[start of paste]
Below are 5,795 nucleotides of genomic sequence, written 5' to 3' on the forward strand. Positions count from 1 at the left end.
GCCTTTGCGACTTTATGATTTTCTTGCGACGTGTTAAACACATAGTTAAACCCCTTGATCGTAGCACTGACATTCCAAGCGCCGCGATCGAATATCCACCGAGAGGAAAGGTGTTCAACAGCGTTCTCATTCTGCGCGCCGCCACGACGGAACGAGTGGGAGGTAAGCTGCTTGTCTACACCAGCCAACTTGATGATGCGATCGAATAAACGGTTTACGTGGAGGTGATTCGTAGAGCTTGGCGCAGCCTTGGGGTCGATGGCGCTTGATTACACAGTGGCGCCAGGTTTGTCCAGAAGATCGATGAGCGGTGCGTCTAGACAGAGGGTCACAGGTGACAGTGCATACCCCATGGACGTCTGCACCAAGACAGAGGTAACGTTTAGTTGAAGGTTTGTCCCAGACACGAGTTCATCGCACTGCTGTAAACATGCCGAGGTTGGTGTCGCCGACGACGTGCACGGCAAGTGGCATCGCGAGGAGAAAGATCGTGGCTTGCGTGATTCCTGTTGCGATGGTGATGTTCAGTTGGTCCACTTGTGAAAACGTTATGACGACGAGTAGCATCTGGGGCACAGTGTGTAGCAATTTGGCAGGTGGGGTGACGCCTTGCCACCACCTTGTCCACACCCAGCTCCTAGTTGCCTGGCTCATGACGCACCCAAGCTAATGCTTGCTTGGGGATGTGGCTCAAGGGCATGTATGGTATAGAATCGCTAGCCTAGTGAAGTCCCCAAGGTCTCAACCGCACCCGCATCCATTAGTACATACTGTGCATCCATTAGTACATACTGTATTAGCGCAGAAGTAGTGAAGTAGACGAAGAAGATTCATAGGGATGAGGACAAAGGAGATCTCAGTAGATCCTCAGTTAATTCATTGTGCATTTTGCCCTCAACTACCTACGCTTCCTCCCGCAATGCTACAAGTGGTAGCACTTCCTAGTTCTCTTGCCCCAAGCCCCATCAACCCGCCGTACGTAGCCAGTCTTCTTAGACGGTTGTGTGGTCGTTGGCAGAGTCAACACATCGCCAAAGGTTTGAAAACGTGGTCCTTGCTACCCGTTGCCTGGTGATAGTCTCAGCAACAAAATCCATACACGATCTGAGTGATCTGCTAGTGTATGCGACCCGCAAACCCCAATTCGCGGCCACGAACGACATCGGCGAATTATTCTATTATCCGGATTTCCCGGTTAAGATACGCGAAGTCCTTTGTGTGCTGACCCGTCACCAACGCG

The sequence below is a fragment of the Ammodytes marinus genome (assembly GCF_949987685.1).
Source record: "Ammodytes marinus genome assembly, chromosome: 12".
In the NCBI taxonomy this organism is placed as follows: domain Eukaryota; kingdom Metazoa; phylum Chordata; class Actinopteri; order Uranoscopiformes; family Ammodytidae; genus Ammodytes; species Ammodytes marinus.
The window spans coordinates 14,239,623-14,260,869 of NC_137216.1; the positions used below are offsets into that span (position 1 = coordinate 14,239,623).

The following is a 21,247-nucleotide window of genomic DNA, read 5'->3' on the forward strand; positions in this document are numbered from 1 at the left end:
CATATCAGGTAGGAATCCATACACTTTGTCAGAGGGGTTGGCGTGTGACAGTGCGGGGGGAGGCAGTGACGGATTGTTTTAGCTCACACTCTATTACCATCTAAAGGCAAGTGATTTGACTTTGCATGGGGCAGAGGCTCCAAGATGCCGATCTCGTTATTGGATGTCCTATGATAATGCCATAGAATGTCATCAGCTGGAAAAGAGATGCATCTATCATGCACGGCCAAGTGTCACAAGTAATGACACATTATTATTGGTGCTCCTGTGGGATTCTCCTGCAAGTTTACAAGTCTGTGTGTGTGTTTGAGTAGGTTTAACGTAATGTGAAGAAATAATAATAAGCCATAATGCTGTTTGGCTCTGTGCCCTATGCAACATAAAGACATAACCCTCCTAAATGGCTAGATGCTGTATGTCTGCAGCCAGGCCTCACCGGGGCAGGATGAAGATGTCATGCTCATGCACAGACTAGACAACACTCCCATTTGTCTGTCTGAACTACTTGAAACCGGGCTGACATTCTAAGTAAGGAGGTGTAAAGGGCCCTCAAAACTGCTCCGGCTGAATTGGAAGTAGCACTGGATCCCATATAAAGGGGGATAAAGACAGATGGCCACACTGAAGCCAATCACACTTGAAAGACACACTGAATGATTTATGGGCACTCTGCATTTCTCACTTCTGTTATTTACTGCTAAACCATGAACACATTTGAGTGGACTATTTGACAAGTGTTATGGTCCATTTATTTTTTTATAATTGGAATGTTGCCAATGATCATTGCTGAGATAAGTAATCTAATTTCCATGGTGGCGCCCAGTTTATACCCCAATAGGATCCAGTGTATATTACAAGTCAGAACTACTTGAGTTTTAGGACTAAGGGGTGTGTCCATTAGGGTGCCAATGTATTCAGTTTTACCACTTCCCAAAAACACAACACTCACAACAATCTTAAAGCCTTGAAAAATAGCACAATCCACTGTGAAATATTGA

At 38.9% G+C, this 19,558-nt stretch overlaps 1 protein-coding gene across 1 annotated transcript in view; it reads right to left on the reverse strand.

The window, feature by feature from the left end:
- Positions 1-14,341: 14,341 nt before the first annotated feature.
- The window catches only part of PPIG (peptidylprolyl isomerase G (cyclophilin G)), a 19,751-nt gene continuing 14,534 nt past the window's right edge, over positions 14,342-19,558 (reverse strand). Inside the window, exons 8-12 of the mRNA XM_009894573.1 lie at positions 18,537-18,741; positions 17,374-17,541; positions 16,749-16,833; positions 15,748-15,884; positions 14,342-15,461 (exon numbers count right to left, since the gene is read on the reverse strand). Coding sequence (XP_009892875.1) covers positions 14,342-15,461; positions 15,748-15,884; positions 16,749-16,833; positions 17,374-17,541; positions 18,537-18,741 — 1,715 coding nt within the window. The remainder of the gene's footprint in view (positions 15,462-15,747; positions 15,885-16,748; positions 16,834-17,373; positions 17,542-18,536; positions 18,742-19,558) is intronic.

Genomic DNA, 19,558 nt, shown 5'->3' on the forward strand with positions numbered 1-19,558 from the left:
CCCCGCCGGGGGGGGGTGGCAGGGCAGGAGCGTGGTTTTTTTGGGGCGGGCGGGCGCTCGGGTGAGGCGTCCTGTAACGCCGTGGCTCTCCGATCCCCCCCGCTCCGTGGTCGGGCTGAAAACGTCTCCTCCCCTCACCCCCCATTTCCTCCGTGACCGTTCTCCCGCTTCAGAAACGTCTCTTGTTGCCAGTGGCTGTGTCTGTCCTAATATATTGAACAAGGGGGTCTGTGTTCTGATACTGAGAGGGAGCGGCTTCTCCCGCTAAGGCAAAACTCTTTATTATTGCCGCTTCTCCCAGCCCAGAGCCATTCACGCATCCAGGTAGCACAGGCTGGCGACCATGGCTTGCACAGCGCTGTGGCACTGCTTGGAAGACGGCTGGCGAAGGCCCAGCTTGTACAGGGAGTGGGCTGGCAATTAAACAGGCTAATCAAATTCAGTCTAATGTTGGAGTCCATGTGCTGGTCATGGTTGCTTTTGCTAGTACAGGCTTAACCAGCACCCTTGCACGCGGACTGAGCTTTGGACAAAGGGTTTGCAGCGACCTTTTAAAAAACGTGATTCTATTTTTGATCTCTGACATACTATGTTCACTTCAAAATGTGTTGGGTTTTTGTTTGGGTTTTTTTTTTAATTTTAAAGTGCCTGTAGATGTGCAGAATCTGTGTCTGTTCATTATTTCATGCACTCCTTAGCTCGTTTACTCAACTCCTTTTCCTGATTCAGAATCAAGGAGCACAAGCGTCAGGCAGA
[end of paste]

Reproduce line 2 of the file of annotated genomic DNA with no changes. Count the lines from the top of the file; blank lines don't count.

GCCTTTGCGACTTTATGATTTTCTTGCGACGTGTTAAACACATAGTTAAACCCCTTGATCGTAGCACTGACATTCCAAGCGCCGCGATCGAATATCCACCGAGAGGAAAGGTGTTCAACAGCGTTCTCATTCTGCGCGCCGCCACGACGGAACGAGTGGGAGGTAAGCTGCTTGTCTACACCAGCCAACTTGATGATGCGATCGAATAAACGGTTTACGTGGAGGTGATTCGTAGAGCTTGGCGCAGCCTTGGGGTCGATGGCGCTTGATTACACAGTGGCGCCAGGTTTGTCCAGAAGATCGATGAGCGGTGCGTCTAGACAGAGGGTCACAGGTGACAGTGCATACCCCATGGACGTCTGCACCAAGACAGAGGTAACGTTTAGTTGAAGGTTTGTCCCAGACACGAGTTCATCGCACTGCTGTAAACATGCCGAGGTTGGTGTCGCCGACGACGTGCACGGCAAGTGGCATCGCGAGGAGAAAGATCGTGGCTTGCGTGATTCCTGTTGCGATGGTGATGTTCAGTTGGTCCACTTGTGAAAACGTTATGACGACGAGTAGCATCTGGGGCACAGTGTGTAGCAATTTGGCAGGTGGGGTGACGCCTTGCCACCACCTTGTCCACACCCAGCTCCTAGTTGCCTGGCTCATGACGCACCCAAGCTAATGCTTGCTTGGGGATGTGGCTCAAGGGCATGTATGGTATAGAATCGCTAGCCTAGTGAAGTCCCCAAGGTCTCAACCGCACCCGCATCCATTAGTACATACTGTGCATCCATTAGTACATACTGTATTAGCGCAGAAGTAGTGAAGTAGACGAAGAAGATTCATAGGGATGAGGACAAAGGAGATCTCAGTAGATCCTCAGTTAATTCATTGTGCATTTTGCCCTCAACTACCTACGCTTCCTCCCGCAATGCTACAAGTGGTAGCACTTCCTAGTTCTCTTGCCCCAAGCCCCATCAACCCGCCGTACGTAGCCAGTCTTCTTAGACGGTTGTGTGGTCGTTGGCAGAGTCAACACATCGCCAAAGGTTTGAAAACGTGGTCCTTGCTACCCGTTGCCTGGTGATAGTCTCAGCAACAAAATCCATACACGATCTGAGTGATCTGCTAGTGTATGCGACCCGCAAACCCCAATTCGCGGCCACGAACGACATCGGCGAATTATTCTATTATCCGGATTTCCCGGTTAAGATACGCGAAGTCCTTTGTGTGCTGACCCGTCACCAACGCG